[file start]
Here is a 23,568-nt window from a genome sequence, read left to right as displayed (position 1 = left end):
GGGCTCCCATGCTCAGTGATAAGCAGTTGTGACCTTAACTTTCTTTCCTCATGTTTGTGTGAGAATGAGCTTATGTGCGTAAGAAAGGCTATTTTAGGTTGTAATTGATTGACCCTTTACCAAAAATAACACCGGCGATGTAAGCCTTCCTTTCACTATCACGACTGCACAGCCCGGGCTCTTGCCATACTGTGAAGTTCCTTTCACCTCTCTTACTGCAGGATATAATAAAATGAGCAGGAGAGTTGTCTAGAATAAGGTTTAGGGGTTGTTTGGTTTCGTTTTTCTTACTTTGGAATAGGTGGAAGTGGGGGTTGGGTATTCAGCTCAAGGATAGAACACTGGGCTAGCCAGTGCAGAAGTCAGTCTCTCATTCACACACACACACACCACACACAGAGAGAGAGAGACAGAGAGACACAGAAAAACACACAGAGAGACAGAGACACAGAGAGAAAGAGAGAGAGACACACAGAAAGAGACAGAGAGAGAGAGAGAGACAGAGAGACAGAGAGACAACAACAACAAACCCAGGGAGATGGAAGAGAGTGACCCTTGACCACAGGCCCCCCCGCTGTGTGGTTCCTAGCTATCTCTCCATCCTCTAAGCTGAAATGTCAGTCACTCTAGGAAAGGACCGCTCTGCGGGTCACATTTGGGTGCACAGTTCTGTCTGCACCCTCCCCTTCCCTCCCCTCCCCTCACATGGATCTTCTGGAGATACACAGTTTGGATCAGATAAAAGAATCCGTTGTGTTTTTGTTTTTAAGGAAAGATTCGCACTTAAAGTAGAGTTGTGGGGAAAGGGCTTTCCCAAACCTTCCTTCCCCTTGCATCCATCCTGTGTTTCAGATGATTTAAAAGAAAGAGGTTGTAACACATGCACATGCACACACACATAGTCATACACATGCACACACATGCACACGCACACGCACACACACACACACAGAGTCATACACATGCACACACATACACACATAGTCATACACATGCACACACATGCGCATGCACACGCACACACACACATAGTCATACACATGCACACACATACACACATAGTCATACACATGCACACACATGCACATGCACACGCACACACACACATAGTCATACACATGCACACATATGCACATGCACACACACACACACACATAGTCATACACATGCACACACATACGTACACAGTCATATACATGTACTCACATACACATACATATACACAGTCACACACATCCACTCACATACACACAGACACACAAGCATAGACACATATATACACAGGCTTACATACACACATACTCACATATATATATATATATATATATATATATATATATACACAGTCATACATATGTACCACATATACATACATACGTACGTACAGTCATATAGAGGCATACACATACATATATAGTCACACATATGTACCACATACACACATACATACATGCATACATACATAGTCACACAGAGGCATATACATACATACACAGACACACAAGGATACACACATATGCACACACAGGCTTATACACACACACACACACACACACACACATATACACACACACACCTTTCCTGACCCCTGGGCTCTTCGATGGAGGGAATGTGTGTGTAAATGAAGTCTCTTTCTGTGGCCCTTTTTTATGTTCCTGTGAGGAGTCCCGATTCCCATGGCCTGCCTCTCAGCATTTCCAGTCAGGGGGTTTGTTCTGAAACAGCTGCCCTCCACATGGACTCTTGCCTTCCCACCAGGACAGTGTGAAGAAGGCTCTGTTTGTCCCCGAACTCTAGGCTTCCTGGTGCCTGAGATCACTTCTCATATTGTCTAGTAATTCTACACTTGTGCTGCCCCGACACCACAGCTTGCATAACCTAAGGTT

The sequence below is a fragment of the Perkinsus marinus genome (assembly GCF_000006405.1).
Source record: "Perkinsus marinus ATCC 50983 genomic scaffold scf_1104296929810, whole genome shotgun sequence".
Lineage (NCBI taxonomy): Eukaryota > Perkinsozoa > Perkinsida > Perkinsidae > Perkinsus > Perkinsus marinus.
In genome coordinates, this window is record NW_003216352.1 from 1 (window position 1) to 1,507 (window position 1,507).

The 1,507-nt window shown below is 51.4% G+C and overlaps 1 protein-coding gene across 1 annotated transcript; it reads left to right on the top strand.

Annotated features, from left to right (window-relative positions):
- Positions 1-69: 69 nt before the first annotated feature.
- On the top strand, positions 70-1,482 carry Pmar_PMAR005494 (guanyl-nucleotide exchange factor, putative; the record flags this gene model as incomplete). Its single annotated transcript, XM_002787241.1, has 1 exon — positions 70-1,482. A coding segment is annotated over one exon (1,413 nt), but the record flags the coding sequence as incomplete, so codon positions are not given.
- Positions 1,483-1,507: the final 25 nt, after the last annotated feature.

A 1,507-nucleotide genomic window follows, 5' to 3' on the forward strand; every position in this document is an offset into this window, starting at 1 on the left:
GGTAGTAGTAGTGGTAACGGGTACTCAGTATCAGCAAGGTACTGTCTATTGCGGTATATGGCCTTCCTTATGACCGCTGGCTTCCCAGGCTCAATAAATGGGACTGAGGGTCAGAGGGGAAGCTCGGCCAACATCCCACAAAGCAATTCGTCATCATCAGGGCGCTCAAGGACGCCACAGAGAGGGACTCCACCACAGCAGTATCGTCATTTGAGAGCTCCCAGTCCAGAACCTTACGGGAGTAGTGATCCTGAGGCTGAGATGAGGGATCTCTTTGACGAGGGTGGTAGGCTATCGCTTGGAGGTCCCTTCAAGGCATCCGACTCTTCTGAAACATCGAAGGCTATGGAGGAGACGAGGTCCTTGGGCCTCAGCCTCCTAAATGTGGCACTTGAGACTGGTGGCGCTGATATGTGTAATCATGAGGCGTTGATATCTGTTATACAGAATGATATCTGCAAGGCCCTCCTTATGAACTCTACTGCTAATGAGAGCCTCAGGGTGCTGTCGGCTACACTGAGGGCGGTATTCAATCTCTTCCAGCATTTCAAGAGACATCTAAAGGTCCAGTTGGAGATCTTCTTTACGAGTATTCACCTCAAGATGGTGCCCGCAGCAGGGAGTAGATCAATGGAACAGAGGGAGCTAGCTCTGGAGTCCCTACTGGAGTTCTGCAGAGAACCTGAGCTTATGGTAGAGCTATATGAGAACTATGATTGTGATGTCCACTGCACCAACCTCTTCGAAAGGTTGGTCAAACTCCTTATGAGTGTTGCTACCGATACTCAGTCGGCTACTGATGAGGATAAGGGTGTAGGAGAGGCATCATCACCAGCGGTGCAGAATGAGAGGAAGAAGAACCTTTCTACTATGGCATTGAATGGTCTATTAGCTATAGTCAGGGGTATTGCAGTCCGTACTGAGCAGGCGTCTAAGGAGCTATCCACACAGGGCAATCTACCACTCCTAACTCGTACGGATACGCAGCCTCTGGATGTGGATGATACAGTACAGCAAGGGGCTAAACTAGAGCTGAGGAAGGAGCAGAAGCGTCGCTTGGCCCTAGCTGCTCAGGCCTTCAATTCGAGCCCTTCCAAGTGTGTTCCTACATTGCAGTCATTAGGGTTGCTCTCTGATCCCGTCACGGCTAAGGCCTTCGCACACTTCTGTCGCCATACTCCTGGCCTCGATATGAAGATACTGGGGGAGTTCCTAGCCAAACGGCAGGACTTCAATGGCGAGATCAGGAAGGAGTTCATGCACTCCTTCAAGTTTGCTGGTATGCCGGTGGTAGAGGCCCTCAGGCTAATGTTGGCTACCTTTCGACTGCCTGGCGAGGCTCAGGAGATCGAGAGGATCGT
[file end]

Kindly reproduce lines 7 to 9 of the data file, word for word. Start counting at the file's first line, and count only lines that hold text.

The 1,507-nt window shown below is 51.4% G+C and overlaps 1 protein-coding gene across 1 annotated transcript; it reads left to right on the top strand.

Annotated features, from left to right (window-relative positions):
- Positions 1-69: 69 nt before the first annotated feature.